One moment ...
Default project is now your active project.
Project items
Notes
Cite this page

Cited page

Style
Citations are available only to our active members.
Buy instant access to cite pages or passages in MLA 8, MLA 7, APA and Chicago citation styles.

(Einhorn, 1992, p. 25)

(Einhorn 25)

(Einhorn 25)

1. Lois J. Einhorn, Abraham Lincoln, the Orator: Penetrating the Lincoln Legend (Westport, CT: Greenwood Press, 1992), 25, http://www.questia.com/read/27419298.

Note: primary sources have slightly different requirements for citation. Please see these guidelines for more information.

Cited page

Bookmark this page
Hamilton and the National Debt
Table of contents

Table of contents

  • Title Page iii
  • Introduction v
  • Contents ix
  • The Clash of Issues xi
  • William J. Shultz and M. R. Caine: Federalist Finance 1
  • The Debate in the United States House of Representatives 8
  • Hamilton in His Own Defense 64
  • Suggestions for Additional Reading 107
Settings

Settings

Typeface
Text size Smaller Larger Reset View mode
Search within

Search within this book

Look up

Look up a word

  • Dictionary
  • Thesaurus
Please submit a word or phrase above.
Print this page

Print this page

Why can't I print more than one page at a time?

Help
Full screen
Items saved from this book
  • Bookmarks
  • Highlights & Notes
  • Citations
/ 108

matching results for page

    Questia reader help

    How to highlight and cite specific passages

    1. Click or tap the first word you want to select.
    2. Click or tap the last word you want to select, and you’ll see everything in between get selected.
    3. You’ll then get a menu of options like creating a highlight or a citation from that passage of text.

    OK, got it!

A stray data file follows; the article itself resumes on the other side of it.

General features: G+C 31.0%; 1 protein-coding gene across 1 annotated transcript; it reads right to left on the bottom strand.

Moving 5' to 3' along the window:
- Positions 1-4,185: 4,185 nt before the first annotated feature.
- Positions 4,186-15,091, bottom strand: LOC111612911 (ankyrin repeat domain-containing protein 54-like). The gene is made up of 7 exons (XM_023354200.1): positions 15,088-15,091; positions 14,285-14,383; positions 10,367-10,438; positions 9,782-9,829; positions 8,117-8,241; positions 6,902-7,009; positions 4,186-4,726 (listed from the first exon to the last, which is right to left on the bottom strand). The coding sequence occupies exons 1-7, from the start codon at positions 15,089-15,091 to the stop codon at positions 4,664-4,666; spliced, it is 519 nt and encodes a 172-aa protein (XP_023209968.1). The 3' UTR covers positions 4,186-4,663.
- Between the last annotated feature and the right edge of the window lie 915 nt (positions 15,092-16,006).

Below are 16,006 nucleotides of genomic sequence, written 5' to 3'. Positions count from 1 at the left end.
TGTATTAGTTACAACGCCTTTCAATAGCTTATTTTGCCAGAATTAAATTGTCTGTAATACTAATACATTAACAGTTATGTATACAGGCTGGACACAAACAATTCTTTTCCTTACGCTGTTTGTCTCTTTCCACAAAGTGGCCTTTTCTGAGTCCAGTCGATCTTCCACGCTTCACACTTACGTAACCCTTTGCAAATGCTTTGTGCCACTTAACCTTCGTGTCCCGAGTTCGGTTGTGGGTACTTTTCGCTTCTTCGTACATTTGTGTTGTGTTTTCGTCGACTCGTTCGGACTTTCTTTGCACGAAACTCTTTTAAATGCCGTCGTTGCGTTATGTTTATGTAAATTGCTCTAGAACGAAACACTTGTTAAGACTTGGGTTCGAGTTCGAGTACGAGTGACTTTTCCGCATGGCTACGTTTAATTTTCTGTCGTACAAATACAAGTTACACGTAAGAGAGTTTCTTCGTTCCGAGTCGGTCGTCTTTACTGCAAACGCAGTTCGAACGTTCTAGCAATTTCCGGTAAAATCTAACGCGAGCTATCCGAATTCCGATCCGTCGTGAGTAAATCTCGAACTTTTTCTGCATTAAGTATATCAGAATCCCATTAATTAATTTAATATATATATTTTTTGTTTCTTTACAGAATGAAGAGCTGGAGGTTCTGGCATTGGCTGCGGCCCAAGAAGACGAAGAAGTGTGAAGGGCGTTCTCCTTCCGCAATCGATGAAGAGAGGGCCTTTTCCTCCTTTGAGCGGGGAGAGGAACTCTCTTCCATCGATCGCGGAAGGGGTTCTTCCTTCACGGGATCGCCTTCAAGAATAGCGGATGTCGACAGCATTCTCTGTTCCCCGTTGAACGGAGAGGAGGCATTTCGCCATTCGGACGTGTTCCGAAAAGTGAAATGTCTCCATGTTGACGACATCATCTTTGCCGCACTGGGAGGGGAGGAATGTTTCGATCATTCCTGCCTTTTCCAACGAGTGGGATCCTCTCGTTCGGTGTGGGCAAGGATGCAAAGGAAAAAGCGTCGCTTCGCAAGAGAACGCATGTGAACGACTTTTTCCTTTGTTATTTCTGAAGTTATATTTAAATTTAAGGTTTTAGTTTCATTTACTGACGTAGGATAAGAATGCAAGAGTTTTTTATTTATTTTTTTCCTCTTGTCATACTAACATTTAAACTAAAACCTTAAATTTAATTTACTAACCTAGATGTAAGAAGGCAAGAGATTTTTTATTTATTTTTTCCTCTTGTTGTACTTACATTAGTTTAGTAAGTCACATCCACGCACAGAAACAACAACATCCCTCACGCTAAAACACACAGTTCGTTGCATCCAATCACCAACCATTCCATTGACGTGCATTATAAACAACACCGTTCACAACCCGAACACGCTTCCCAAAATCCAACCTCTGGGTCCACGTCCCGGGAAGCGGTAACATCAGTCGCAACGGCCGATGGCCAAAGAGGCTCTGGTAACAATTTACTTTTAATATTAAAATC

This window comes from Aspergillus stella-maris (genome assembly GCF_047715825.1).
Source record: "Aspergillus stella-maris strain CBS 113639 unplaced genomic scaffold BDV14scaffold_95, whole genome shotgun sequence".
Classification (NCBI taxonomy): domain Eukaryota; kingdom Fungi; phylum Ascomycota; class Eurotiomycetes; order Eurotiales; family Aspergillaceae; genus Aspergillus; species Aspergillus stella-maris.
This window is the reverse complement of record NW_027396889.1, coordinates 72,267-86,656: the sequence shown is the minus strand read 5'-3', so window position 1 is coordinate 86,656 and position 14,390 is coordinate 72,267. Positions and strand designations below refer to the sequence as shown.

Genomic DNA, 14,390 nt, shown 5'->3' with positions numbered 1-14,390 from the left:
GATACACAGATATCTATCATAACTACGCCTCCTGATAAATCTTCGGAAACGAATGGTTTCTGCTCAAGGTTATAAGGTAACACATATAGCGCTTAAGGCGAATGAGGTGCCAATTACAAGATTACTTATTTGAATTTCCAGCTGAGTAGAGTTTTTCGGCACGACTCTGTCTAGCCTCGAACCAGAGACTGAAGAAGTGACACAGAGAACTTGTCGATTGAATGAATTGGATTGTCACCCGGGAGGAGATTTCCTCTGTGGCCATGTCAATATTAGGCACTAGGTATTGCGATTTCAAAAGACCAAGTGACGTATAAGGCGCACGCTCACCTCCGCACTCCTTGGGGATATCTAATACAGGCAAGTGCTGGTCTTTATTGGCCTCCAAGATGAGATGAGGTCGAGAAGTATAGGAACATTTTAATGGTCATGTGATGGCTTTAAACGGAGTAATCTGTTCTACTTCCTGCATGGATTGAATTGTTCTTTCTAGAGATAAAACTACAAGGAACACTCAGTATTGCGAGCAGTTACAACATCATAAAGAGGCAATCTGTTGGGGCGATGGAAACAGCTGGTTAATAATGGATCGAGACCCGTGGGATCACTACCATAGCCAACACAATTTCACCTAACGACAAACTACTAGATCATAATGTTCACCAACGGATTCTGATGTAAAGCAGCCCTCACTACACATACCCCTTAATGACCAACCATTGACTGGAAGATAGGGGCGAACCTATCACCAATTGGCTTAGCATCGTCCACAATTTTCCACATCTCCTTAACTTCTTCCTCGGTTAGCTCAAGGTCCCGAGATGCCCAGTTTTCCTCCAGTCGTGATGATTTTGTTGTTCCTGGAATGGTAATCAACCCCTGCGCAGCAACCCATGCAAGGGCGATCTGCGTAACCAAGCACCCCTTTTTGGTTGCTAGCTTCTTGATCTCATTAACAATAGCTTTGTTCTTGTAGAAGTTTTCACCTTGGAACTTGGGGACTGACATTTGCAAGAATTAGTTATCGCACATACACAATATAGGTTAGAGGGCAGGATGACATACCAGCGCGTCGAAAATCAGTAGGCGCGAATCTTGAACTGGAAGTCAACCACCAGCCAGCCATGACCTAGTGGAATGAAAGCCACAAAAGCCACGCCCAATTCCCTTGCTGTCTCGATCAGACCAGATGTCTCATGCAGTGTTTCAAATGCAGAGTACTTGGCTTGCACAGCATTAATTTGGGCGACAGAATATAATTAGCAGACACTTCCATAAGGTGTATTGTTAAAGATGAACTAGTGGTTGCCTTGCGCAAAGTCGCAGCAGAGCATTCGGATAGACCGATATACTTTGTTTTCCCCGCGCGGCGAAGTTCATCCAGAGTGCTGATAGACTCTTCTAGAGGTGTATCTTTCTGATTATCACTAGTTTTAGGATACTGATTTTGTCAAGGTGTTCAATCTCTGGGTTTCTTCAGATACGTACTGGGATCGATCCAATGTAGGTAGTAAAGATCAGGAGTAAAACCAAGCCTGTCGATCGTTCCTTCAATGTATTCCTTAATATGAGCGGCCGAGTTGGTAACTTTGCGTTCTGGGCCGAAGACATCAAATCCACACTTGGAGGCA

Cited passage

    Style
    Citations are available only to our active members.
    Buy instant access to cite pages or passages in MLA 8, MLA 7, APA and Chicago citation styles.

    "Portraying himself as an honest, ordinary person helped Lincoln identify with his audiences." (Einhorn, 1992, p. 25).

    "Portraying himself as an honest, ordinary person helped Lincoln identify with his audiences." (Einhorn 25)

    "Portraying himself as an honest, ordinary person helped Lincoln identify with his audiences." (Einhorn 25)

    "Portraying himself as an honest, ordinary person helped Lincoln identify with his audiences."1

    1. Lois J. Einhorn, Abraham Lincoln, the Orator: Penetrating the Lincoln Legend (Westport, CT: Greenwood Press, 1992), 25, http://www.questia.com/read/27419298.

    Cited passage

    Thanks for trying Questia!

    Please continue trying out our research tools, but please note, full functionality is available only to our active members.

    Your work will be lost once you leave this Web page.

    Buy instant access to save your work.

    Already a member? Log in now.

    Search by... Author
    Show... All Results Primary Sources Peer-reviewed

    Oops!

    An unknown error has occurred. Please click the button below to reload the page. If the problem persists, please try again in a little while.